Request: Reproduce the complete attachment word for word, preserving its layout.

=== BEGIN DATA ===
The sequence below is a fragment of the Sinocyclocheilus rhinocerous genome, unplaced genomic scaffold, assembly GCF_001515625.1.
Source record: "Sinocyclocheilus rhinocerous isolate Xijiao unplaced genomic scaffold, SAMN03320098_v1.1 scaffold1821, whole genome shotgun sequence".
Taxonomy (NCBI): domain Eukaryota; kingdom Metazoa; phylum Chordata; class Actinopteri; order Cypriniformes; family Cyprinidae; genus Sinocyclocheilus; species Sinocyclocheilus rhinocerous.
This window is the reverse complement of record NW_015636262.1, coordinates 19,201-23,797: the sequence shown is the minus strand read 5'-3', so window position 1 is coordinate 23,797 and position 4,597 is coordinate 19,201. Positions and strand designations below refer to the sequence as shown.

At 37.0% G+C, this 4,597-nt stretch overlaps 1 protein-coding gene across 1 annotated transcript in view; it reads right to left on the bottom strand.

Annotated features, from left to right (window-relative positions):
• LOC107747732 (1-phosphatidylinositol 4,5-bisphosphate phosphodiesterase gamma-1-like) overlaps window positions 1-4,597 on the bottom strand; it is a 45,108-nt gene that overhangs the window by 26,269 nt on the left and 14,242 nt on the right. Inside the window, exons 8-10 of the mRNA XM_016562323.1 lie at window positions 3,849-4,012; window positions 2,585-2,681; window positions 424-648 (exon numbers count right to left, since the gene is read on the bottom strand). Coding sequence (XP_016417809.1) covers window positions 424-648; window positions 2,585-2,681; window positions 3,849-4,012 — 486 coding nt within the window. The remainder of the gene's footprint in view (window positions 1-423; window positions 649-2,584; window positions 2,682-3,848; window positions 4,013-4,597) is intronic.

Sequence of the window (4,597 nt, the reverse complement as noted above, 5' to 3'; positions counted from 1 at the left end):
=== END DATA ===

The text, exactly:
The sequence below is a fragment of the Sinocyclocheilus rhinocerous genome, unplaced genomic scaffold, assembly GCF_001515625.1.
Source record: "Sinocyclocheilus rhinocerous isolate Xijiao unplaced genomic scaffold, SAMN03320098_v1.1 scaffold1821, whole genome shotgun sequence".
Taxonomy (NCBI): domain Eukaryota; kingdom Metazoa; phylum Chordata; class Actinopteri; order Cypriniformes; family Cyprinidae; genus Sinocyclocheilus; species Sinocyclocheilus rhinocerous.
This window is the reverse complement of record NW_015636262.1, coordinates 19,201-23,797: the sequence shown is the minus strand read 5'-3', so window position 1 is coordinate 23,797 and position 4,597 is coordinate 19,201. Positions and strand designations below refer to the sequence as shown.

At 37.0% G+C, this 4,597-nt stretch overlaps 1 protein-coding gene across 1 annotated transcript in view; it reads right to left on the bottom strand.

Annotated features, from left to right (window-relative positions):
• LOC107747732 (1-phosphatidylinositol 4,5-bisphosphate phosphodiesterase gamma-1-like) overlaps window positions 1-4,597 on the bottom strand; it is a 45,108-nt gene that overhangs the window by 26,269 nt on the left and 14,242 nt on the right. Inside the window, exons 8-10 of the mRNA XM_016562323.1 lie at window positions 3,849-4,012; window positions 2,585-2,681; window positions 424-648 (exon numbers count right to left, since the gene is read on the bottom strand). Coding sequence (XP_016417809.1) covers window positions 424-648; window positions 2,585-2,681; window positions 3,849-4,012 — 486 coding nt within the window. The remainder of the gene's footprint in view (window positions 1-423; window positions 649-2,584; window positions 2,682-3,848; window positions 4,013-4,597) is intronic.

Sequence of the window (4,597 nt, the reverse complement as noted above, 5' to 3'; positions counted from 1 at the left end):